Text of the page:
Stressing that the central government was committed to enhancing the budgetary allocations for science and technology, Manmohan Singh said the budget outlay for the ministries of Science and Technology and Earth Sciences have been trebled in the last four years (2004-2008).
Singh said the parliament recently announced the setting up of a National Science and Engineering Research Board that would work towards formulating plans for scientific research funding in the country.
Stating that the government has placed the highest emphasis on making a career in science attractive to young students, the Prime Minister said that his government has widened the higher education base of the country by investing in the creation of 30 new central universities, five new Indian Institutes of Science, Education and Research, eight new Indian Institutes of Technology (IIT) and 20 new Indian Institutes of Information Technology.
There are also proposals from the Ministry of Science and Technology to adopt a Cancer Research Institute in Chennai, Institute for Advanced Study in Science and Technology in Guwahati and the National Innovation Foundation as grantee institutions.
A large number of scientists, engineers and technologists from India and abroad have gathered for the annual science congress, which this year is on the theme of 'Science education and attraction of talent for excellence in research'.
At the inauguration, Science and Technology Minister Kapil Sabil said scientists of Indian origin scattered in various parts of the world were willing to contribute to Indian science.
"We are devising special programmes to encourage return of scientists to India and work in areas related to life sciences and bio-technology," he said.
The five-day congress will see a galaxy of eminent scientists taking part in various seminars. Former President A.P.J. Abdul Kalam is scheduled to inaugurate the accompanying Child Science Congress in Shillong on Sunday.
Houston (PTI): American space agency NASA, partnered India in its first lunar mission 'Chandrayaan' in 2008, a venture that is contributing to the agency's increased understanding of the lunar environment.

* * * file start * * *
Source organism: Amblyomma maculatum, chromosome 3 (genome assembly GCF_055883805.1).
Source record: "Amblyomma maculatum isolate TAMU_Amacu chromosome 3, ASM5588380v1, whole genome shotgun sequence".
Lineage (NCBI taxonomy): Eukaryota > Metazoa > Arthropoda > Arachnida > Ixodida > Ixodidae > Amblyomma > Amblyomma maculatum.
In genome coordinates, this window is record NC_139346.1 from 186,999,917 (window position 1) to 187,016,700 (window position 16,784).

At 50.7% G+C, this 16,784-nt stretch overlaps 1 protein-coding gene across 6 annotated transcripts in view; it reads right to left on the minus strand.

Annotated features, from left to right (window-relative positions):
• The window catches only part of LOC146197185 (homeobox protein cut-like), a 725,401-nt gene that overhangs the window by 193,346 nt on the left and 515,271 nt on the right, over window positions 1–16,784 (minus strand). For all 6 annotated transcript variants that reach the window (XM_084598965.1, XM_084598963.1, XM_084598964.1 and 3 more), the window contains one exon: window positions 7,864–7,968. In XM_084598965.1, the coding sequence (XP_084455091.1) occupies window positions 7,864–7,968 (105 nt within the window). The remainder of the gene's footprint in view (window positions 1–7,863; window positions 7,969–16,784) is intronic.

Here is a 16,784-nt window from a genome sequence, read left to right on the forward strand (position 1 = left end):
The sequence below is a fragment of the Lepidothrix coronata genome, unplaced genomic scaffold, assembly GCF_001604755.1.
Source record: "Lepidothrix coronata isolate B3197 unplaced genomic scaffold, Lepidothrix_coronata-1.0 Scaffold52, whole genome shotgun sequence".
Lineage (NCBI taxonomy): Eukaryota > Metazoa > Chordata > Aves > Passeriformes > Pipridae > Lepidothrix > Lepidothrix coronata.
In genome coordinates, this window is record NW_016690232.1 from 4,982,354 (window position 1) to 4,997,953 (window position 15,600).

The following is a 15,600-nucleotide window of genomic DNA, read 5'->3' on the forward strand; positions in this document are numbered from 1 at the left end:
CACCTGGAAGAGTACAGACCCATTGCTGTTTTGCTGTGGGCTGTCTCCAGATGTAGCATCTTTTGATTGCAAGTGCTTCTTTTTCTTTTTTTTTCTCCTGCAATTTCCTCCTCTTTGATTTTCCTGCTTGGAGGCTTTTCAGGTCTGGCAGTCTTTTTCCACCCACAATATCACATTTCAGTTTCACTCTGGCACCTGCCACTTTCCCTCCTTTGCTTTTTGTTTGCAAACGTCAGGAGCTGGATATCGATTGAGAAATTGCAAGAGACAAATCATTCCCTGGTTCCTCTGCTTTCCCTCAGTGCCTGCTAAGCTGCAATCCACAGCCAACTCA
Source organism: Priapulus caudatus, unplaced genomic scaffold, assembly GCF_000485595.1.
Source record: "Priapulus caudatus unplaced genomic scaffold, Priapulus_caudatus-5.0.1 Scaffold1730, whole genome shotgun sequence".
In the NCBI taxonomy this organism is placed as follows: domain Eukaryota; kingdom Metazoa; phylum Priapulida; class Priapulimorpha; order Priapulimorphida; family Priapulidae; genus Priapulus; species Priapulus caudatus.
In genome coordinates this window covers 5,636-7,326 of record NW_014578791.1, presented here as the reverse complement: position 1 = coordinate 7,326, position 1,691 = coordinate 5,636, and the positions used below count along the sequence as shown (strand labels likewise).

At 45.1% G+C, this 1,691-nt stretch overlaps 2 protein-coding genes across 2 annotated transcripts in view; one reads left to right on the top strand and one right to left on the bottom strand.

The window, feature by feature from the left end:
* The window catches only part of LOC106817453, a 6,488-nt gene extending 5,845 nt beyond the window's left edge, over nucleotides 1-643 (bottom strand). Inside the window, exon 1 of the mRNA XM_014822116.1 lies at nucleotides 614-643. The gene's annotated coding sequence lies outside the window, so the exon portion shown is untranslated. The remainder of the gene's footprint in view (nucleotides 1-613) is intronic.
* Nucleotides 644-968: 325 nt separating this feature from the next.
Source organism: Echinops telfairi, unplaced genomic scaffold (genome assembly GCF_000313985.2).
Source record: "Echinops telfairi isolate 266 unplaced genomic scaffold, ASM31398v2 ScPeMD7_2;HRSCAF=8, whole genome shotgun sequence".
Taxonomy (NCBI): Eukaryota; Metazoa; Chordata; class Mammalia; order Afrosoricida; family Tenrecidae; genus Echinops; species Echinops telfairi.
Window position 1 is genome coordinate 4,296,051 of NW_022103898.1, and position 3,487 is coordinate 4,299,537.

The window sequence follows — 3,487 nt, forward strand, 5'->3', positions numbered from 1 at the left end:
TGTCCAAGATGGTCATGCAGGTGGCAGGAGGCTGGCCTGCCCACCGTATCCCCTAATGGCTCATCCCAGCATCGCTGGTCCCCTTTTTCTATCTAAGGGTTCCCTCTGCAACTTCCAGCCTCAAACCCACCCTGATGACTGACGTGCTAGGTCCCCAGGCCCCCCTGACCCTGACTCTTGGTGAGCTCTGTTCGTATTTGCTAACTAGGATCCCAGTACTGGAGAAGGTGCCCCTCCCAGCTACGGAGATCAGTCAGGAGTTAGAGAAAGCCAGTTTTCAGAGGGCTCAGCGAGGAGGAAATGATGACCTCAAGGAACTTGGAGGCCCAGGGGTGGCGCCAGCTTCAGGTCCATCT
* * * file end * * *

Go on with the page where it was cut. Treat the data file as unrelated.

The partnership came in the golden anniversary year of NASA, even as financial crunch cast a shadow over its mission of space exploration, scientific discovery and aeronautics research.
NASA partnered with India to fly two instruments aboard the country's first lunar explorer, Chandrayaan-1, which was successfully launched by the ISRO on October 22 and entered the lunar orbit on November 8.
In the 'Moon Mineralogy Mapper', NASA planted aboard the Indian mission an instrument that surveys mineral resources of the moon, while the 'Miniature Synthetic Aperture Radar' is mapping the moon's polar regions and looking for ice deposits in the permanently shadowed craters.
Data from the two instruments is contributing to NASA's increased understanding of the lunar environment as the agency implements the nation's space exploration policy, which calls for robotic and human missions to the moon.
Besides taking part in the lunar science mission with India, NASA during 2008 landed on Mars, photographed distant worlds, added to the International Space Station and made major progress towards returning astronauts to the moon.
Meanwhile on Earth, NASA researchers recorded the continued decline of Arctic sea ice, won awards for aviation breakthroughs, discovered the cause of storms that brighten the Northern Lights and helped create state-of-the-art swimsuits worn by Olympic gold medallists.